Fraud costs insurers '£4m a day'
Insurance fraud costs UK insurers some £4 million a day, new research has indicated.A survey by the Association of British Insurers (ABI) found that one in ten adults had admitted to filing a fraudulent insurance claim.The trade body said that their dishonesty was adding an average of almost £40 to the annual premiums of other policyholders and costing the industry £1.6 billion a year.Policyholders were most likely to lie about insurance claims related to their properties, the ABI survey of almost 7,000 people found.About half the total cost of dishonest claims each year relate to home contents and building insurance, the association confirmed.Meanwhile opportunistic fraud, where a claimant increases the true price of an item that has been damaged, is estimated to cost insurers more than £800 million annually.Commenting on the research, ABI's director of general insurance and health, Nick Starling, said: "Honest customers should not have to pay for the cheats."These figures highlight that greater deterrents, such as criminal prosecutions, are needed to discourage fraud. This is why we are calling for police forces to be given more resources so that fraud can be treated with the seriousness it deserves," he added, stressing that the recently established Insurance Fraud Bureau (IFB) was already having a "significant impact" on tackling organised insurance fraud.The IFB, launched by the insurance industry in July 2006, welcomed the government's response to the Fraud Review in March, but warned that greater police resources were needed on a national scale to maximise its own impact through a collaboration with law enforcement authorities.
Talking on phone while driving could 'invalidate insurance'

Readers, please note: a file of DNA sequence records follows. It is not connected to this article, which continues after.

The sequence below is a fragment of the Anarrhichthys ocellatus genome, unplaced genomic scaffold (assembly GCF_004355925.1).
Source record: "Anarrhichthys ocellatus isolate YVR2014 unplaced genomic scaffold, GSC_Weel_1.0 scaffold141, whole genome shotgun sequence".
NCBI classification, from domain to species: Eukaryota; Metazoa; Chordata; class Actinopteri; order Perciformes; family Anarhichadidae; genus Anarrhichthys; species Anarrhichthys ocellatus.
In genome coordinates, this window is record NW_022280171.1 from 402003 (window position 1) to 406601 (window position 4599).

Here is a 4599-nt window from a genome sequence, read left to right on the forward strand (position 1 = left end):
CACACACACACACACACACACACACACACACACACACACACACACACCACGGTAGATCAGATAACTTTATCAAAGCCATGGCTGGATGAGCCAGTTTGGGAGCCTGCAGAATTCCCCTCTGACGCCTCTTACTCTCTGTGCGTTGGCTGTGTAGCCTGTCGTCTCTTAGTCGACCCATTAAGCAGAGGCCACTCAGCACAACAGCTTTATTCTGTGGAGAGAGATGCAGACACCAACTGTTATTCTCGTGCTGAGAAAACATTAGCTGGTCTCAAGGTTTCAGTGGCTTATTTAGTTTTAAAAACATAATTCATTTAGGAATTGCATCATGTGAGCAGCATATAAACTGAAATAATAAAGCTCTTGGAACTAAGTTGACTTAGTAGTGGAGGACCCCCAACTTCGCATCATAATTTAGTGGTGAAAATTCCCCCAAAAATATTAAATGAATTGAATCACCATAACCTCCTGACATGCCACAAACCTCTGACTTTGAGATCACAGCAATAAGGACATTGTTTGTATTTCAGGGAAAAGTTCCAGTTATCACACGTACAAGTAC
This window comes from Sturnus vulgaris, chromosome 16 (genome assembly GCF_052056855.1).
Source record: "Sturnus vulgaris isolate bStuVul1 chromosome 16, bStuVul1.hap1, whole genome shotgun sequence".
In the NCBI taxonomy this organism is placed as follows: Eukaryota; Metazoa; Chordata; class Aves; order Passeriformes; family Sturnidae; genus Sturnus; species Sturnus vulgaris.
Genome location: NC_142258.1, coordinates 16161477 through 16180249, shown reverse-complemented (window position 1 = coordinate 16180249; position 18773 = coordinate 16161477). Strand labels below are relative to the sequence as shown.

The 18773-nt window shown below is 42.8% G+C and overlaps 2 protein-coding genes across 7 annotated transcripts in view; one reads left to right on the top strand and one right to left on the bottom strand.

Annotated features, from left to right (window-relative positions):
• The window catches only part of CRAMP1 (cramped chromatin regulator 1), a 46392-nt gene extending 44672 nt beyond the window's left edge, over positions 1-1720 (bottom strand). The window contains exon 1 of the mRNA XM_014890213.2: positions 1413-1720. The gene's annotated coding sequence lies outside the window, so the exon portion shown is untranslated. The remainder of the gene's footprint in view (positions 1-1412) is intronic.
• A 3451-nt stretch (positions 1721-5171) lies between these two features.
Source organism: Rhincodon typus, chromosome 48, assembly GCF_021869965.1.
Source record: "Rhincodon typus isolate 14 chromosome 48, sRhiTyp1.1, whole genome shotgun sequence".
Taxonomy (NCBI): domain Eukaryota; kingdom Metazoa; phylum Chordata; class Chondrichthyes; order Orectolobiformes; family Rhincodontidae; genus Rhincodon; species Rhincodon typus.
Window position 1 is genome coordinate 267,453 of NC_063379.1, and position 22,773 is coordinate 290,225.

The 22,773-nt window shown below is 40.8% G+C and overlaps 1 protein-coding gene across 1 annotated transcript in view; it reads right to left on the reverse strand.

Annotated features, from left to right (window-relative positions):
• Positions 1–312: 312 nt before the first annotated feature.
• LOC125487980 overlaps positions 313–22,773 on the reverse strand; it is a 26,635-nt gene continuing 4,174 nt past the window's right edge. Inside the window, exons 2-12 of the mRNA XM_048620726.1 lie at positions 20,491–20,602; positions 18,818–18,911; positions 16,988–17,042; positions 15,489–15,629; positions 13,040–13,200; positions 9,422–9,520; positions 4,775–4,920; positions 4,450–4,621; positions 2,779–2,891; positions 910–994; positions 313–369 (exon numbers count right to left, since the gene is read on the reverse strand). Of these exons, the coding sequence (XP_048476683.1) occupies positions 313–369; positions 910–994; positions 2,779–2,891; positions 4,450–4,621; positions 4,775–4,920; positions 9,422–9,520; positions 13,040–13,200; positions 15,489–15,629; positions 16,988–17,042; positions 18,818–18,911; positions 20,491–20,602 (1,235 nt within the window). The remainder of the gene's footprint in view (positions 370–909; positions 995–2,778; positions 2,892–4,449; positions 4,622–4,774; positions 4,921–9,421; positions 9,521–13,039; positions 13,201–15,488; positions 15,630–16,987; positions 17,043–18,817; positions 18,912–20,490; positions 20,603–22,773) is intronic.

Motorists who are involved in an accident because they are using their mobile phone while driving may invalidate their insurance claims for car repair or replacement, the Association of British Insurers (ABI) has warned. A spokesperson for the organisation said that although damage to other people's cars or property and to other people will always be covered by motor insurance, damage to the drive...Read More
AIG bailout gives some relief to markets
News that insurance giant AIG has been bailed out by the US authorities at the final hour has given stock markets around the world a little bit of breathing space in the short term. The move, which many see as highly unusual, saw the US government affectively take control of the giant by injecting $85 billion into the company in return for a stake of nearly 80%. The two year loan allows the grou...Read More
Barclays investors fear for the future
It has been revealed that a number of banking research analysts have expressed concern at the additional cost which Barclays bank has taken on to accommodate the Middle East multibillion pound refinancing. Initially there had been some cheer that the bank had organised the refinancing with such strong investment partners but the disclosure of the cost of raising the finance compared to the UK gove...Read More
What is feeding the recovery in the UK banking sector?
Over the last few days we have seen more positive news from the UK banking sector than we have seen over the last three years. Lloyds Bank and Royal Bank of Scotland appear to be moving towards profitability and other banks in the UK are reporting near record profits. So what exactly is feeding this banking frenzy in the UK? A quick look at savings rates in the UK will show that the difference...Read More
Goldfish credit card benefits reduced
When Barclaycard acquired Goldfish back in 2008 the Goldfish credit card offered one of the most generous perk schemes on the market at the time. However, Barclaycard has recently adjusted the perks attached to the Goldfish credit card and customers will receive just 0.3% cash back as opposed to 1% in days gone by. Despite rumours in the marketplace that Barclaycard may well be looking to "kill of...Read More